Software Localization Best Practices
In testing localization software over the years, we’ve developed a localization testing checklist of best practices that we use for every localization testing project and continue to update as we gain more experience.
1. Translation: This is the most basic check point. The text and help documents should be checked first to make sure they are translated into the local language, and can be understood properly. This does not require all team members to learn the local target language. One person is enough with other test team members checking other aspects of the localized software.
2. Text Expansion: When English is translated into other languages, the length of translated content may be increased. This is called the text expansion. Text expansion can lead to some problems, such as truncation, no line breaks, or buttons automatically extended which may lead to a window layout change; sometimes resulting in system crashes too. Additionally, text allocation of memory accommodating English text may be adequate, but not enough for other language text.
3. Character Encoding Problem: Some software uses code page and DBCS (double-byte character set) to support translation into different languages. In some situations, this may lead to some issues. For example, if there is no conversion or missing elements between the code pages, garbage characters will occur.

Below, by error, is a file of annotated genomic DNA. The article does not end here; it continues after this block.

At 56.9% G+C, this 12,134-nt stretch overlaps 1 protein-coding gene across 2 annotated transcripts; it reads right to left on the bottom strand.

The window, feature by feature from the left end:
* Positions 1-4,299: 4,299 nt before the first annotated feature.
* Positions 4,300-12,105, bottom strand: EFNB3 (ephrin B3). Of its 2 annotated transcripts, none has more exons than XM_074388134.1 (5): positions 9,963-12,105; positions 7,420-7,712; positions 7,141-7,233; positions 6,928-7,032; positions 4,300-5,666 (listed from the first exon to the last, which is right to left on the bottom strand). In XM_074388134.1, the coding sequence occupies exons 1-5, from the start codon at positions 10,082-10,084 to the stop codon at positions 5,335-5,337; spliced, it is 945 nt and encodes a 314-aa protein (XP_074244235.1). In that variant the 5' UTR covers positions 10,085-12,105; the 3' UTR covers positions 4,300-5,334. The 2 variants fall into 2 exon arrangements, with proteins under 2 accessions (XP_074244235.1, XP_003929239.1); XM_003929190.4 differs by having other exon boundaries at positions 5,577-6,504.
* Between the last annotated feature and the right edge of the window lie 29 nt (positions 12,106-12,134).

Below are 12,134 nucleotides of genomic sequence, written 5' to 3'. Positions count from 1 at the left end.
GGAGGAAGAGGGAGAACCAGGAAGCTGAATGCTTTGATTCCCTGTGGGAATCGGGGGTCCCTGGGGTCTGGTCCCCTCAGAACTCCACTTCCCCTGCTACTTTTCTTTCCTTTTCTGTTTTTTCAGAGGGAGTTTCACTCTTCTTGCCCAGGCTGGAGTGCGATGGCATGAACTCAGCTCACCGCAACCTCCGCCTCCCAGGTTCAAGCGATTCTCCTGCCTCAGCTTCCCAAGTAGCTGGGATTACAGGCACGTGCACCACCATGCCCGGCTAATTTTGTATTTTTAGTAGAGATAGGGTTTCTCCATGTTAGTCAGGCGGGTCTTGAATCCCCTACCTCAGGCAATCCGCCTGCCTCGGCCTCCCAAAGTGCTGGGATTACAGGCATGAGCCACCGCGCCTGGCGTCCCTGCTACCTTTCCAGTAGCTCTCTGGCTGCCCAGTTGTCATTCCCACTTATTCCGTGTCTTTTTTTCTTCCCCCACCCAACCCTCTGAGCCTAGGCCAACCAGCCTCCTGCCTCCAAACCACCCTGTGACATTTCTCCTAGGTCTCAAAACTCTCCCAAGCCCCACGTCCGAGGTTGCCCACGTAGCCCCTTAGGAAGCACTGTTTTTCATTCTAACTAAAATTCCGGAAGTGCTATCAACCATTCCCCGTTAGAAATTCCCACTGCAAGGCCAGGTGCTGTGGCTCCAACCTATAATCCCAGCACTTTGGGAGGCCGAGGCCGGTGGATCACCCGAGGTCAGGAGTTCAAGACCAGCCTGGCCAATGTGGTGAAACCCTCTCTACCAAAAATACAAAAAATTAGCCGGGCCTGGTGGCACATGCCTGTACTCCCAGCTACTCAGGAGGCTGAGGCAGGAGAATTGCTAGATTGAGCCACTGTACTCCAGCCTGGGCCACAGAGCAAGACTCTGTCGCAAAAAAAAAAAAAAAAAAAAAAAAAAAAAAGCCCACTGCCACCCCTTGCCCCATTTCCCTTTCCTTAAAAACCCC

4. Hotkeys and Shortcuts: Hotkeys and shortcuts should work as expected in accordance with the local habits. For example, the English word “Search” is equal to “Rechercher” when it is translated into French. Therefore, the hotkey in English is “Alt + S”, but it should be converted into “Alt + R” for French software versions.
5. Extended Characters: The extended characters should be included for all characters that are not included in the ordinary English characters A-Z and a-z. For example, some pictographic characters are not visible on the keyboard. For these test localization cases, use the extended characters at the all input and output interfaces to see if they can be handled correctly as ordinary characters. Examples include checking whether these characters can be displayed correctly, print, copy and paste.
6. Sorting, Case-Capitalization: Sorting for different languages is different. For instance, some Asian regions use character stroke order for sorting, but Europe and US generally sort alphabetically. For capitalization issues, case conversion in ASCII characters is by + / -32, but if you use the same method with other languages, it might be wrong.
7. Reading Direction (from Left to Right or Right to Left): Most of languages read from left to right. But for Arabic, it is read from right to left.
8. Text as Graphics:Characters are used in some menus as icons. For example, there is no problem using B, which is the initial for BOLD in English, as the icon indicating bold font. But in other languages, it might cause some trouble for people who do not understand English and don’t know that B stands for BOLD. The icon needs to be changed in this case.
Other Key Factors In Localization Testing
When using the localization checklist above, keep in mind there are many other areas that need consideration when testing localization such as:
- String Concatenation
- Content cultural mismatch
- Data Format
- Configuration and Compatibility Issues
Still have questions about software localization best practices? Contact our team of experts at XBOSoft.